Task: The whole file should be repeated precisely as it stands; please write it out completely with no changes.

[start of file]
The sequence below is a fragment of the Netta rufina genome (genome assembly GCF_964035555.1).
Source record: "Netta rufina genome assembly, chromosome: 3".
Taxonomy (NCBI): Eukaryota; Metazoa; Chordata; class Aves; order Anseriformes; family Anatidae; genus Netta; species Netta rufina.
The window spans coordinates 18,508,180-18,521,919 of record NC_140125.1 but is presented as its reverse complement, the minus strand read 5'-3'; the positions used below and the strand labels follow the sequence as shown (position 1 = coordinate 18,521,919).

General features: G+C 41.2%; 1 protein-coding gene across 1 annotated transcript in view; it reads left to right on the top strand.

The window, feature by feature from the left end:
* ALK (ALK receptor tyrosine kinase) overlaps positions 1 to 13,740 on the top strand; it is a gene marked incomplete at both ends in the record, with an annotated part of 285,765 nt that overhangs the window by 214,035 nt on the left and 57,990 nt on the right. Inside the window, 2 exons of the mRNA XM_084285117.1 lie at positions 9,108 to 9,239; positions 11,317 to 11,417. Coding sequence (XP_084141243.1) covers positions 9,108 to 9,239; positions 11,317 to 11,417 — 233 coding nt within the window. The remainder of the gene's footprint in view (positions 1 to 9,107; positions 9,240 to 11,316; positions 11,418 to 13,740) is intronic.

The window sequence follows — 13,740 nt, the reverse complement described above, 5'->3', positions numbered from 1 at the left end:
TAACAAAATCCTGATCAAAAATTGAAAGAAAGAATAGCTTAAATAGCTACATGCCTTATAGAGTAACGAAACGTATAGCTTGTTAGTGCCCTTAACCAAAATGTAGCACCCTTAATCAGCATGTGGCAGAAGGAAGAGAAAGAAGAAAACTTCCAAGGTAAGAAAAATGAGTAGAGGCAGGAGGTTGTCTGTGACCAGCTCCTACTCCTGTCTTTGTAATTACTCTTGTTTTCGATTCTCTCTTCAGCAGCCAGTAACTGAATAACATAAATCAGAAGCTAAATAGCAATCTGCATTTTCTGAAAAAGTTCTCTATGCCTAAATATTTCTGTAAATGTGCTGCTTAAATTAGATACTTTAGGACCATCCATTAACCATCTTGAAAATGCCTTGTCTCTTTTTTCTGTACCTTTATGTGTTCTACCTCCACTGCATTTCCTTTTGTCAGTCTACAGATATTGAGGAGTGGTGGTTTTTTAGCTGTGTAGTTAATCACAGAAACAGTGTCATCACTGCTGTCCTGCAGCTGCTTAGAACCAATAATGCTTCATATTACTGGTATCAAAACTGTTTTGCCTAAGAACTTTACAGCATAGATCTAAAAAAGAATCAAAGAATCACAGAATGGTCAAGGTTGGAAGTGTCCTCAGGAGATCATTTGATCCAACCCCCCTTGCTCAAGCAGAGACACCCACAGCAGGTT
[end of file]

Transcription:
The sequence below is a fragment of the Netta rufina genome (genome assembly GCF_964035555.1).
Source record: "Netta rufina genome assembly, chromosome: 3".
Taxonomy (NCBI): Eukaryota; Metazoa; Chordata; class Aves; order Anseriformes; family Anatidae; genus Netta; species Netta rufina.
The window spans coordinates 18,508,180-18,521,919 of record NC_140125.1 but is presented as its reverse complement, the minus strand read 5'-3'; the positions used below and the strand labels follow the sequence as shown (position 1 = coordinate 18,521,919).

General features: G+C 41.2%; 1 protein-coding gene across 1 annotated transcript in view; it reads left to right on the top strand.

The window, feature by feature from the left end:
* ALK (ALK receptor tyrosine kinase) overlaps positions 1 to 13,740 on the top strand; it is a gene marked incomplete at both ends in the record, with an annotated part of 285,765 nt that overhangs the window by 214,035 nt on the left and 57,990 nt on the right. Inside the window, 2 exons of the mRNA XM_084285117.1 lie at positions 9,108 to 9,239; positions 11,317 to 11,417. Coding sequence (XP_084141243.1) covers positions 9,108 to 9,239; positions 11,317 to 11,417 — 233 coding nt within the window. The remainder of the gene's footprint in view (positions 1 to 9,107; positions 9,240 to 11,316; positions 11,418 to 13,740) is intronic.

The window sequence follows — 13,740 nt, the reverse complement described above, 5'->3', positions numbered from 1 at the left end:
TAACAAAATCCTGATCAAAAATTGAAAGAAAGAATAGCTTAAATAGCTACATGCCTTATAGAGTAACGAAACGTATAGCTTGTTAGTGCCCTTAACCAAAATGTAGCACCCTTAATCAGCATGTGGCAGAAGGAAGAGAAAGAAGAAAACTTCCAAGGTAAGAAAAATGAGTAGAGGCAGGAGGTTGTCTGTGACCAGCTCCTACTCCTGTCTTTGTAATTACTCTTGTTTTCGATTCTCTCTTCAGCAGCCAGTAACTGAATAACATAAATCAGAAGCTAAATAGCAATCTGCATTTTCTGAAAAAGTTCTCTATGCCTAAATATTTCTGTAAATGTGCTGCTTAAATTAGATACTTTAGGACCATCCATTAACCATCTTGAAAATGCCTTGTCTCTTTTTTCTGTACCTTTATGTGTTCTACCTCCACTGCATTTCCTTTTGTCAGTCTACAGATATTGAGGAGTGGTGGTTTTTTAGCTGTGTAGTTAATCACAGAAACAGTGTCATCACTGCTGTCCTGCAGCTGCTTAGAACCAATAATGCTTCATATTACTGGTATCAAAACTGTTTTGCCTAAGAACTTTACAGCATAGATCTAAAAAAGAATCAAAGAATCACAGAATGGTCAAGGTTGGAAGTGTCCTCAGGAGATCATTTGATCCAACCCCCCTTGCTCAAGCAGAGACACCCACAGCAGGTT